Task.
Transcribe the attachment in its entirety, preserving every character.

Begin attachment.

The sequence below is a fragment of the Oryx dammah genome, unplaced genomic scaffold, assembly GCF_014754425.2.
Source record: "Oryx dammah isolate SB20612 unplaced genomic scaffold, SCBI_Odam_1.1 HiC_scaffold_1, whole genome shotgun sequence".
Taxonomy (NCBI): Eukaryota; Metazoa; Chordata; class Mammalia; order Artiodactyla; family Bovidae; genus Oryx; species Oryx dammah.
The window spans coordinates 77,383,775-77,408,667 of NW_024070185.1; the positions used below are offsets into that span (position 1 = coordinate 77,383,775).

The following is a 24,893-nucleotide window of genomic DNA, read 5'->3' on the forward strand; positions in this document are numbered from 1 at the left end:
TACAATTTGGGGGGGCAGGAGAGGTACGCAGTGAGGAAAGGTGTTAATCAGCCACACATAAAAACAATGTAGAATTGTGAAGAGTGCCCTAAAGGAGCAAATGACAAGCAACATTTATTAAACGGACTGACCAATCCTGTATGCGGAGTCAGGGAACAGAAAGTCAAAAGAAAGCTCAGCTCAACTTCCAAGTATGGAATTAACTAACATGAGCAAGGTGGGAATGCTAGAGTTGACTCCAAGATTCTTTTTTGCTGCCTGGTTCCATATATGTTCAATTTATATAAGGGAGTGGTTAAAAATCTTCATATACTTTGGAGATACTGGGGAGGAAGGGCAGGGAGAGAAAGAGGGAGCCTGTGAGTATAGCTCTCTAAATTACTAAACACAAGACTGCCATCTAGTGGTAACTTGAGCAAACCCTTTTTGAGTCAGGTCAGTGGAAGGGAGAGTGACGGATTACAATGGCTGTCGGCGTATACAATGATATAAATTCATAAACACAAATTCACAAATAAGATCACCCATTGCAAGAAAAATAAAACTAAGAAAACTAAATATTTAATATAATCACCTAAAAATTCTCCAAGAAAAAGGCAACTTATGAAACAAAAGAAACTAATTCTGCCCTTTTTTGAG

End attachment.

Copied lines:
The sequence below is a fragment of the Oryx dammah genome, unplaced genomic scaffold, assembly GCF_014754425.2.
Source record: "Oryx dammah isolate SB20612 unplaced genomic scaffold, SCBI_Odam_1.1 HiC_scaffold_1, whole genome shotgun sequence".
Taxonomy (NCBI): Eukaryota; Metazoa; Chordata; class Mammalia; order Artiodactyla; family Bovidae; genus Oryx; species Oryx dammah.
The window spans coordinates 77,383,775-77,408,667 of NW_024070185.1; the positions used below are offsets into that span (position 1 = coordinate 77,383,775).

The following is a 24,893-nucleotide window of genomic DNA, read 5'->3' on the forward strand; positions in this document are numbered from 1 at the left end:
TACAATTTGGGGGGGCAGGAGAGGTACGCAGTGAGGAAAGGTGTTAATCAGCCACACATAAAAACAATGTAGAATTGTGAAGAGTGCCCTAAAGGAGCAAATGACAAGCAACATTTATTAAACGGACTGACCAATCCTGTATGCGGAGTCAGGGAACAGAAAGTCAAAAGAAAGCTCAGCTCAACTTCCAAGTATGGAATTAACTAACATGAGCAAGGTGGGAATGCTAGAGTTGACTCCAAGATTCTTTTTTGCTGCCTGGTTCCATATATGTTCAATTTATATAAGGGAGTGGTTAAAAATCTTCATATACTTTGGAGATACTGGGGAGGAAGGGCAGGGAGAGAAAGAGGGAGCCTGTGAGTATAGCTCTCTAAATTACTAAACACAAGACTGCCATCTAGTGGTAACTTGAGCAAACCCTTTTTGAGTCAGGTCAGTGGAAGGGAGAGTGACGGATTACAATGGCTGTCGGCGTATACAATGATATAAATTCATAAACACAAATTCACAAATAAGATCACCCATTGCAAGAAAAATAAAACTAAGAAAACTAAATATTTAATATAATCACCTAAAAATTCTCCAAGAAAAAGGCAACTTATGAAACAAAAGAAACTAATTCTGCCCTTTTTTGAG